Published by Arcadia Publishing (SC), United States (2008)
ISBN 10: 0738556246 ISBN 13: 9780738556246
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Book Description Arcadia Publishing (SC), United States, 2008. Paperback. Book Condition: New. Language: English . Brand New Book. The first Filipino settlers arrived in Stockton, California, around 1898, and through most of the 20th century, this city was home to the largest community of Filipinos outside the Philippines. Because countless Filipinos worked in, passed through, and settled here, it became the crossroads of Filipino America. Yet immigrants were greeted with signs that read Positively No Filipinos Allowed and were segregated to a four-block area centered on Lafayette and El Dorado Streets, which they called Little Manila. In the 1970s, redevelopment and the Crosstown Freeway decimated the Little Manila neighborhood. Despite these barriers, Filipino Americans have created a vibrant ethnic community and a rich cultural legacy. Filipino immigrants and their descendants have shaped the history, culture, and economy of the San Joaquin Delta area. Bookseller Inventory # FLT9780738556246

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Dawn B. Mabalon Ph.D.; Rico Reyes; Filipino American National Historical Society
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Dawn B Mabalon Ph D, Rico Reyes, Filipino American National Historical Society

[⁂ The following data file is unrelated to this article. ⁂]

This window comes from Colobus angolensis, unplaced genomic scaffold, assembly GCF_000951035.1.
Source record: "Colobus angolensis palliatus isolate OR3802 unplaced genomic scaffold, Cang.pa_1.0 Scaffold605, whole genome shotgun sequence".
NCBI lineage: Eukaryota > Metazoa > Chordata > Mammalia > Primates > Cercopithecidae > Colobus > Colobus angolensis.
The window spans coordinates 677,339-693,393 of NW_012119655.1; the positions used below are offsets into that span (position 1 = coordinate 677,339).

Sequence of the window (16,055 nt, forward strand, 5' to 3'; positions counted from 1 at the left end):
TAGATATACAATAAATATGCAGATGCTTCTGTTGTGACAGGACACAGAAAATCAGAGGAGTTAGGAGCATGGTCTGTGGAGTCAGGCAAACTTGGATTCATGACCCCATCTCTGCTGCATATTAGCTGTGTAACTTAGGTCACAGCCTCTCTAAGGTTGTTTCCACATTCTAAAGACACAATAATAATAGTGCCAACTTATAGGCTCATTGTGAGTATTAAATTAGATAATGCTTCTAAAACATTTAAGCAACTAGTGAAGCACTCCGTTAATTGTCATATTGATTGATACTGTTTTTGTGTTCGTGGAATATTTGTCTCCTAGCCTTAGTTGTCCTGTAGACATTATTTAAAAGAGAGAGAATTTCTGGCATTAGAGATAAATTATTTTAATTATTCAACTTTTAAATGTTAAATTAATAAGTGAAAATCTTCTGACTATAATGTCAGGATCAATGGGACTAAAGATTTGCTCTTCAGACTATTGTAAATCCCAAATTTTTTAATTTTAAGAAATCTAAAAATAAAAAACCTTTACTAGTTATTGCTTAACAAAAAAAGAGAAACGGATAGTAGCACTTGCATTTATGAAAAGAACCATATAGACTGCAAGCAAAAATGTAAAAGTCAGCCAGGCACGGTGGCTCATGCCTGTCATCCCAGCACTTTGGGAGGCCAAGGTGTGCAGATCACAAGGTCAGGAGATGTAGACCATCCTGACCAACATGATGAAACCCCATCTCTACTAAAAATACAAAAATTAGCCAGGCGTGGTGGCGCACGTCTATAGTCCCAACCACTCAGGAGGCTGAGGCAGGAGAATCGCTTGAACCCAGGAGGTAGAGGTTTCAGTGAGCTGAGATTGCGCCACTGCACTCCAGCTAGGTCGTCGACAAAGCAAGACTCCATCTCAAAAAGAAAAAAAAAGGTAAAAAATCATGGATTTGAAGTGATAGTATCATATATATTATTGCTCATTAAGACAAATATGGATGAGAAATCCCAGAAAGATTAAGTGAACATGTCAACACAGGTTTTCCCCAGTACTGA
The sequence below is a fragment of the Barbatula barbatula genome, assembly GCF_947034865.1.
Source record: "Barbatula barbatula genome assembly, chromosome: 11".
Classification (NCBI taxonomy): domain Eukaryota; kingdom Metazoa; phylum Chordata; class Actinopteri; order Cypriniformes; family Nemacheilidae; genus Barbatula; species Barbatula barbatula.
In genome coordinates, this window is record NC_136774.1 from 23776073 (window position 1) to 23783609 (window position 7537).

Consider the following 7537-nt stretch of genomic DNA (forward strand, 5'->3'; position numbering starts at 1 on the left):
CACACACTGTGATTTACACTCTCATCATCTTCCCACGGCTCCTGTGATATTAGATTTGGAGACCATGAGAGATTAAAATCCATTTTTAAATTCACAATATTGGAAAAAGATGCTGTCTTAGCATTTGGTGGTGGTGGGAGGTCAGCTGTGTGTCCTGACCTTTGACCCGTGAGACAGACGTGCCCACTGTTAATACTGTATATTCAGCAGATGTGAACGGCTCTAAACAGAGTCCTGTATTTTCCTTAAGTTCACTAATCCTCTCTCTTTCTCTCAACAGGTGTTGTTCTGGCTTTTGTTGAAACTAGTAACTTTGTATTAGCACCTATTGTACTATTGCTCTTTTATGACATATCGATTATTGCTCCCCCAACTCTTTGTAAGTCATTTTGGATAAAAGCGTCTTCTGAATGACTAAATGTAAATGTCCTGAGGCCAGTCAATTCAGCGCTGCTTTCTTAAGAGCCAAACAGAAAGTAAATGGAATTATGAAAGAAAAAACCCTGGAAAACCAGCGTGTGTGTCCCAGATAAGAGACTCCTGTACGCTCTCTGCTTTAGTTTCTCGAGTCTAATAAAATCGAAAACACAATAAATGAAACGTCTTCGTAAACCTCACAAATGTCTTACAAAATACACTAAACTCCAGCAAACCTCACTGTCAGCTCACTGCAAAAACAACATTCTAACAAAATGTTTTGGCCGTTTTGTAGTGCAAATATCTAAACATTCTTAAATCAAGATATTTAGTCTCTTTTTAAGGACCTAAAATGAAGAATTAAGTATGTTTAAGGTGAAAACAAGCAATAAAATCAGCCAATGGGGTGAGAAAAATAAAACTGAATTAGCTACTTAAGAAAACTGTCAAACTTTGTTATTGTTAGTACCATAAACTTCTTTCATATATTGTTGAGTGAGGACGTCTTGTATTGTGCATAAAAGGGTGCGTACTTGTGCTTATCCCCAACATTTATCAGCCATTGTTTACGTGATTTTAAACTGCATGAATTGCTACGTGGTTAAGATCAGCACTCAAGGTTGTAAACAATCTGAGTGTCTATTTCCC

Published by Arcadia Publishing (SC), United States (2008)
ISBN 10: 0738556246 ISBN 13: 9780738556246
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Book Description Arcadia Publishing (SC), United States, 2008. Paperback. Book Condition: New. Language: English . Brand New Book. The first Filipino settlers arrived in Stockton, California, around 1898, and through most of the 20th century, this city was home to the largest community of Filipinos outside the Philippines. Because countless Filipinos worked in, passed through, and settled here, it became the crossroads of Filipino America. Yet immigrants were greeted with signs that read Positively No Filipinos Allowed and were segregated to a four-block area centered on Lafayette and El Dorado Streets, which they called Little Manila. In the 1970s, redevelopment and the Crosstown Freeway decimated the Little Manila neighborhood. Despite these barriers, Filipino Americans have created a vibrant ethnic community and a rich cultural legacy. Filipino immigrants and their descendants have shaped the history, culture, and economy of the San Joaquin Delta area. Bookseller Inventory # FLT9780738556246

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Mabalon Ph.D., Dawn B., Reyes, Rico, Fil
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Book Description Arcadia Publishing, 2008. Paperback. Book Condition: New. Never used!. Bookseller Inventory # P110738556246

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Mabalon, Dawn B., Ph.D./ Reyes, Rico/ Filipino American National Historical So (Editor)/ Little Manila Foundation (Editor)
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Book Description Arcadia Pub, 2008. Paperback. Book Condition: Brand New. 128 pages. 9.75x6.50x0.25 inches. In Stock. Bookseller Inventory # 0738556246